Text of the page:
GameCentral reviews new indie puzzler Silt, which looks like Limbo but is very much its own game.
The UK’s thriving indie developer scene offers the perfect riposte to those who maintain that the modern games industry has become too corporate and cash-obsessed, and Silt might be the very epitome of that. It’s charming, inventive, distinctive, and thoroughly playable – and is the first game made by a two-person team previously employed as a visual artist and a behavioural scientist, although one suspects they will simply call themselves games developers from now on.
With its monochrome graphics and side-on view, Silt has inevitably been likened to 2010 indie classic Limbo, but in reality, it has more in common with the likes of Flow or In Other Waters. It’s wonderfully minimal, with no dialogue or any attempt at a narrative beyond an initial scene-setting poem, but the underwater world it presents manages to be weird and intriguing, yet sufficiently rooted in familiarity that you’re always able to work out what you must do in order to progress.
Silt puts you at the controls of a diver equipped with flippers, a head-torch which can be toggled on and off, and, crucially, the ability to possess most of the marine life you encounter. Each species of marine life in the game’s underwater world has a unique ability and from one fish you can transfer control to another, which breeds the possibility of some surprisingly complex, but always rewarding, puzzle-solving gameplay.
As in the real ocean, Silt contains a hugely diverse array of aquatic fauna. At first, you encounter pretty simple species – tiny fish that can wriggle through inaccessible spaces, piranha-like biters that can sever cables which are getting in your way, and hammerhead sharks that can bash holes in certain parts of the environment.
As you progress, you get to control species with more imaginative abilities, such as ray-like creatures that can teleport a short distance through obstacles, and crabs which are confined to the seabed (although they can jump) but whose hard carapaces can disable machines which would otherwise kill you.
Often, you find yourself taking control of organisms simply so that they can effectively commit suicide. Even though they are clearly fictitious and rendered in black and white, sending them to their demise still manages to elicit unexpected surges of emotion, and that, really, is the essence of Silt. From a rigorously minimal foundation, it creates a world that your imagination adds a kind of narrative to.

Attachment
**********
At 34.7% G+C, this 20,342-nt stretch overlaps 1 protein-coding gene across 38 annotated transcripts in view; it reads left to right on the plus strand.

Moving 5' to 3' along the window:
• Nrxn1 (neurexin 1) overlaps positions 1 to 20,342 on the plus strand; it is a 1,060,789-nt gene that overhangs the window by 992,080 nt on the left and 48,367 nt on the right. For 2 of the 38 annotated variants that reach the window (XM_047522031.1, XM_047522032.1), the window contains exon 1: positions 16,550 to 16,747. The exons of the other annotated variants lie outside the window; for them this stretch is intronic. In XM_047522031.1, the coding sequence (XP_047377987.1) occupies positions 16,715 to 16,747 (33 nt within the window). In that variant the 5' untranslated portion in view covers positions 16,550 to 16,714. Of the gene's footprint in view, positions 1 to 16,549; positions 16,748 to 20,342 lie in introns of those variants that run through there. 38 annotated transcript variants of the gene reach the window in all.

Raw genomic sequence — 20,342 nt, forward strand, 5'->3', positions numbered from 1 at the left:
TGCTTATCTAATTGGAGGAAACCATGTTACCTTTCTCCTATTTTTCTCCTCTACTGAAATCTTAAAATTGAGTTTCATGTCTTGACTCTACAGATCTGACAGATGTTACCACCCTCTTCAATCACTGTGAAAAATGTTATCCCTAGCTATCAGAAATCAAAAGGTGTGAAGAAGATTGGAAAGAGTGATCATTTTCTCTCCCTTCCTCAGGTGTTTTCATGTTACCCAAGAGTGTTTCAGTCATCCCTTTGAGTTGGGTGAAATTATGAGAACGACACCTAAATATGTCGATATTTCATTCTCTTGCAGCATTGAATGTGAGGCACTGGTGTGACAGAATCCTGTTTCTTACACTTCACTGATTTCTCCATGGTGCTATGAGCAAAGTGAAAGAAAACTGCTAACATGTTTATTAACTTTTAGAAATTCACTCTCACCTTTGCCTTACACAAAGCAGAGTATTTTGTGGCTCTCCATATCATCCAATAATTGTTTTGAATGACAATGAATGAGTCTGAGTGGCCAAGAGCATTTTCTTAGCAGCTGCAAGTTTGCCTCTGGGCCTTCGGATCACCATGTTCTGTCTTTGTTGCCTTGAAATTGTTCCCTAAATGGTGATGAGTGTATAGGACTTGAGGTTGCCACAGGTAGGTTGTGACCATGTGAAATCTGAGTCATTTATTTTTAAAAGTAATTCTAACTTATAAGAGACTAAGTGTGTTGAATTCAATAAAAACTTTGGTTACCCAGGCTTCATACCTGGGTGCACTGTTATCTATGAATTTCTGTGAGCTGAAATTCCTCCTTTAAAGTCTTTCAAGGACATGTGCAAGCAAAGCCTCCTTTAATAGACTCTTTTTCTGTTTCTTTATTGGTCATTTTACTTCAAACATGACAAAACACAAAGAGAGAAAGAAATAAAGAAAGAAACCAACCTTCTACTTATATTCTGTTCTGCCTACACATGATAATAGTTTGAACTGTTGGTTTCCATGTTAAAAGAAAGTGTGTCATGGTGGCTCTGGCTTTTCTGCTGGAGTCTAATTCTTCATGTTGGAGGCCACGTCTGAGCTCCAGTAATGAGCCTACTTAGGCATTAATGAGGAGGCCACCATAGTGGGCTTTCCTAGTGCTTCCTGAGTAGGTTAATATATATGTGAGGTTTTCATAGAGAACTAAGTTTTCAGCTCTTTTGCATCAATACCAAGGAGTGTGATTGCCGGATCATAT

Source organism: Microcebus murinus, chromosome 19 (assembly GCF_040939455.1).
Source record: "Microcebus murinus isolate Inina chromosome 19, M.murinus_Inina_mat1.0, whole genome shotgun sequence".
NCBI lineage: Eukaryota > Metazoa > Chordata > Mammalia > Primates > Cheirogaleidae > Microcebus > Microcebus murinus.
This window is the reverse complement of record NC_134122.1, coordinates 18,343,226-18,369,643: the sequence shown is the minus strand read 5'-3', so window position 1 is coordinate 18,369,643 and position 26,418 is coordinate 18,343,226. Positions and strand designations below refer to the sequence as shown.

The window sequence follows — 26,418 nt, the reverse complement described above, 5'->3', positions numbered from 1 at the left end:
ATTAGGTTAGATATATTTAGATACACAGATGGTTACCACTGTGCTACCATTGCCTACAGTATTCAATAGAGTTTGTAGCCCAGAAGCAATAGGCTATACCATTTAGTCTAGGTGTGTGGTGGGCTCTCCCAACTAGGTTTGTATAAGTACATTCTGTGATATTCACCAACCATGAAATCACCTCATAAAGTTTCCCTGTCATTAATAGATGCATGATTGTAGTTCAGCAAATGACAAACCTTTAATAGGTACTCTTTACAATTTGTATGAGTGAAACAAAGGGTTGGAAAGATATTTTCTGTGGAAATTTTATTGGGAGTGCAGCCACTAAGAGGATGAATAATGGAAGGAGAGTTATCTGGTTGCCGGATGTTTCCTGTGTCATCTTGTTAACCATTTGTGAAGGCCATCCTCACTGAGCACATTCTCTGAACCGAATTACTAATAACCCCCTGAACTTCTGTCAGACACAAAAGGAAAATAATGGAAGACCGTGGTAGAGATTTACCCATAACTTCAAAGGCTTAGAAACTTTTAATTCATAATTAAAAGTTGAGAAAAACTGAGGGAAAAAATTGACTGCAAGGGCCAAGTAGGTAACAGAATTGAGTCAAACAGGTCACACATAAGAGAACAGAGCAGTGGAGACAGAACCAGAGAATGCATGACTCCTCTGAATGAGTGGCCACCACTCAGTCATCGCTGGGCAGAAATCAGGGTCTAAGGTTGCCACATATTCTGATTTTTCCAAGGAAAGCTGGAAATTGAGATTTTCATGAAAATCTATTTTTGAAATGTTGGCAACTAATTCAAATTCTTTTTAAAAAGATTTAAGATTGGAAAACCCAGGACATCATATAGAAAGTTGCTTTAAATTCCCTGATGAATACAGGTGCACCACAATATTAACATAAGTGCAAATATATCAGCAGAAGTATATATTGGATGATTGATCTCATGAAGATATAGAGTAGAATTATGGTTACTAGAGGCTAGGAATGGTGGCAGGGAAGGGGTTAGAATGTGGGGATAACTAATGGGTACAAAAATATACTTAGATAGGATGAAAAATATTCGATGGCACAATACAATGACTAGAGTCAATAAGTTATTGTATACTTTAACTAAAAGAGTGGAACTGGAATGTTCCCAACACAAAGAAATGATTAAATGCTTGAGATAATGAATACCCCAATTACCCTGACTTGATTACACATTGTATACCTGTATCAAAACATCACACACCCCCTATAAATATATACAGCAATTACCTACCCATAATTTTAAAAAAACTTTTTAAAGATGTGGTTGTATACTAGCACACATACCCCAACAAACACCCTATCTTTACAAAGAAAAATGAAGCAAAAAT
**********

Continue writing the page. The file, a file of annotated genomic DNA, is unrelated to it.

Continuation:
It helps that it’s cleverly structured: you don’t just float around from one screen to the next. Instead, it’s split into chapters, at the end of which are bosses which must be dispatched, more by means of puzzle-solving than much fast-twitch action.
Every time you eliminate a boss and suck out their energy, you encounter one of the mysterious machines that prowl around in the very deepest waters, and their interiors provide a slightly more conventional side-scrolling puzzle-platform experience, albeit still underwater.
Factor in a gloriously appropriate ambient music soundtrack, which meshes perfectly with the stylised visuals, and Silt ends up providing a soothing, ASMR-style experience. Although you will encounter sequences in which there’s a bit of jeopardy it never becomes one-note and predictable.
For a debut game from a two-person team, Silt is surprisingly polished (for which credit is due to publisher Fireshine), but it isn’t perfect. It’s quite short – you can just about string it out to six hours of play-time – and doesn’t have many collectibles that might have enticed you back for replays.
However, its calming vibe and air of otherworldly escapism does render it one of those games to which you will return as the antidote to a bad day.
Ultimately, Silt is a small, reflective indie game that aims to be inventive and atmospheric, and if you treat it as such you should find it thoroughly rewarding. It will be fascinating to see what developer Spiral Circus does next.
Source: Read Full Article